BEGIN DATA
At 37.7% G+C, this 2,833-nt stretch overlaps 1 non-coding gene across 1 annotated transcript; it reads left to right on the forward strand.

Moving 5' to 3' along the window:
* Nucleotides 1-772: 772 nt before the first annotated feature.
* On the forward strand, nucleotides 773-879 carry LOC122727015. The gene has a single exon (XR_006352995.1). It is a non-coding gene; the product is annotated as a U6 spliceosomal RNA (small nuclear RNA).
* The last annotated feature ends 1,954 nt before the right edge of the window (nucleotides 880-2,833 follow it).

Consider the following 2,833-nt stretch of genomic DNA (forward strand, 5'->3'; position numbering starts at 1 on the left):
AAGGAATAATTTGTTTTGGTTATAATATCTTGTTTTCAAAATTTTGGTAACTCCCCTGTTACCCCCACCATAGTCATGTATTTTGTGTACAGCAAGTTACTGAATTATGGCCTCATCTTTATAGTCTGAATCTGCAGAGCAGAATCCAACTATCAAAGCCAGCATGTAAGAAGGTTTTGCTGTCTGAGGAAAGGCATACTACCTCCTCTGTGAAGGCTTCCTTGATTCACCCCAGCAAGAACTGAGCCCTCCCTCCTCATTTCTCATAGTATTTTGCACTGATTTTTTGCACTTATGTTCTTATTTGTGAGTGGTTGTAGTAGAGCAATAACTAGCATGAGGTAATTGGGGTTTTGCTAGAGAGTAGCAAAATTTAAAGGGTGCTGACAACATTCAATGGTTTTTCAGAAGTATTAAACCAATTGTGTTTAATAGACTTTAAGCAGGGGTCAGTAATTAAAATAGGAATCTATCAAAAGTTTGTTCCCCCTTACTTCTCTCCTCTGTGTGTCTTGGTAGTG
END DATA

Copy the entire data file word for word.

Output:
At 37.7% G+C, this 2,833-nt stretch overlaps 1 non-coding gene across 1 annotated transcript; it reads left to right on the forward strand.

Moving 5' to 3' along the window:
* Nucleotides 1-772: 772 nt before the first annotated feature.
* On the forward strand, nucleotides 773-879 carry LOC122727015. The gene has a single exon (XR_006352995.1). It is a non-coding gene; the product is annotated as a U6 spliceosomal RNA (small nuclear RNA).
* The last annotated feature ends 1,954 nt before the right edge of the window (nucleotides 880-2,833 follow it).

Consider the following 2,833-nt stretch of genomic DNA (forward strand, 5'->3'; position numbering starts at 1 on the left):
AAGGAATAATTTGTTTTGGTTATAATATCTTGTTTTCAAAATTTTGGTAACTCCCCTGTTACCCCCACCATAGTCATGTATTTTGTGTACAGCAAGTTACTGAATTATGGCCTCATCTTTATAGTCTGAATCTGCAGAGCAGAATCCAACTATCAAAGCCAGCATGTAAGAAGGTTTTGCTGTCTGAGGAAAGGCATACTACCTCCTCTGTGAAGGCTTCCTTGATTCACCCCAGCAAGAACTGAGCCCTCCCTCCTCATTTCTCATAGTATTTTGCACTGATTTTTTGCACTTATGTTCTTATTTGTGAGTGGTTGTAGTAGAGCAATAACTAGCATGAGGTAATTGGGGTTTTGCTAGAGAGTAGCAAAATTTAAAGGGTGCTGACAACATTCAATGGTTTTTCAGAAGTATTAAACCAATTGTGTTTAATAGACTTTAAGCAGGGGTCAGTAATTAAAATAGGAATCTATCAAAAGTTTGTTCCCCCTTACTTCTCTCCTCTGTGTGTCTTGGTAGTG